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Goldman Sachs commodities analyst: 'I'd like to see some volatility' in oil market

Key Points
  • Jeff Currie, Goldman's head of commodities research, would "like to see some volatility" in the oil market.
  • The bank revised its bullish three-month crude oil prediction down in late June.
  • Currie said a handful of factors, including the weather, over the past few months led Goldman to temper its bullish prediction.
Goldman Sachs' Jeff Curie: There's not too much oil in this market, there's too much money

Crude oil prices continue to drain and drilling continues to increase, but a Goldman Sachs commodities analyst says the problem with the market is a glut of money.

"There's not too much oil in this market, there's too much money in this market," said Jeff Currie, global head of commodities research at Goldman, on CNBC's "Power Lunch " Wednesday. He cited the recent discovery of more than one billion barrels of crude oil in Mexico as an example of the investments being made to search for oil.

Currie said the oil market is struggling to find an equilibrium between supply and demand, and that it's become more difficult to predict oil breakeven prices, which have fallen below the $50 to $55 range Goldman estimated in 2016.

"I'd like to see some volatility in this market," Currie said when asked about the likelihood of a market crash, though he conceded that the probability is "unfortunately" very low.

Jeff Currie
Adam Jeffery | CNBC

In the beginning of 2017, the bank forecast a three-month oil target price of $55 per barrel but revised that number down to $47.50 in late June. West Texas Intermediate crude oil traded at about $45 on Wednesday.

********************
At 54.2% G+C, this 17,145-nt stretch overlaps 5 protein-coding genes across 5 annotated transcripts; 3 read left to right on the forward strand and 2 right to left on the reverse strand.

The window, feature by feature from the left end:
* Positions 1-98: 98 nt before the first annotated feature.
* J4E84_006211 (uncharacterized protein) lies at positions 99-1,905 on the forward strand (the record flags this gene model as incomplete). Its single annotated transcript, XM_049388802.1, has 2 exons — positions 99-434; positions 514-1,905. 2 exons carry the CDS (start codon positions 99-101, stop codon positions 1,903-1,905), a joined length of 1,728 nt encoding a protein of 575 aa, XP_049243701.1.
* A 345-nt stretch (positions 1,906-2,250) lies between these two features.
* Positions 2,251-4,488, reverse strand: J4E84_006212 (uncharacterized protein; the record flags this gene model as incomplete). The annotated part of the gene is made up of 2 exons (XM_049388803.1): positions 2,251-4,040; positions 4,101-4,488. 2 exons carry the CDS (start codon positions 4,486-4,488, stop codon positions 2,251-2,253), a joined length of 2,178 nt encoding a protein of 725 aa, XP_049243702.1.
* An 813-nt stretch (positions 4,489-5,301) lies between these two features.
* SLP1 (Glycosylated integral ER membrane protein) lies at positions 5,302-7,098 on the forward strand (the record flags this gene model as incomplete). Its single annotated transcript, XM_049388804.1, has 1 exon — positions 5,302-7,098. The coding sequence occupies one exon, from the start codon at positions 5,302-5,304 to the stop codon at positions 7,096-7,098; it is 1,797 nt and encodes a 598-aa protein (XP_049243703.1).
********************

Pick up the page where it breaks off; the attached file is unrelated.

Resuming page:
Currie said a handful of unanticipated factors over the past few months led Goldman to temper its bullish prediction, including the re-emergence of Nigeria and Libya in the oil market and weather patterns that "did not support the demand for natural gas in general."

Winter temperatures in the eastern United States, for instance, are expected to have been about 3 percent warmer than the average of the five winters before last, according to the U.S. Energy Information Administration.

Goldman did anticipate the response to shale, Currie said — just not the high velocity. He said shale trading defied expectations for the same reason agriculture traders only trade "near-term" crops: Bidding up the long-term price of one commodity will cause producers to neglect other commodities, leading to a self-defeating market.

"What happened here is the market went out and traded past the supply cycle of shale, which is three to six months," Currie said. "Those higher prices gave the incentive that created that velocity."

Oil drilling increased in the Permian region and the Gulf of Mexico in 2016, according to the EIA. The commodity's price has fallen more than 17 percent since February.

A research note from Goldman on Tuesday cautioned that oil prices could fall below $40 a barrel unless investors see a clear reason to start buying the commodity.

"We continue to believe that there is another opportunity for OPEC to increase the cuts, but that this should be done in a 'shock and awe' manner, with little public announcement, " Goldman said.

Currie said Goldman forecasts a longer-term oil price of $50 a barrel.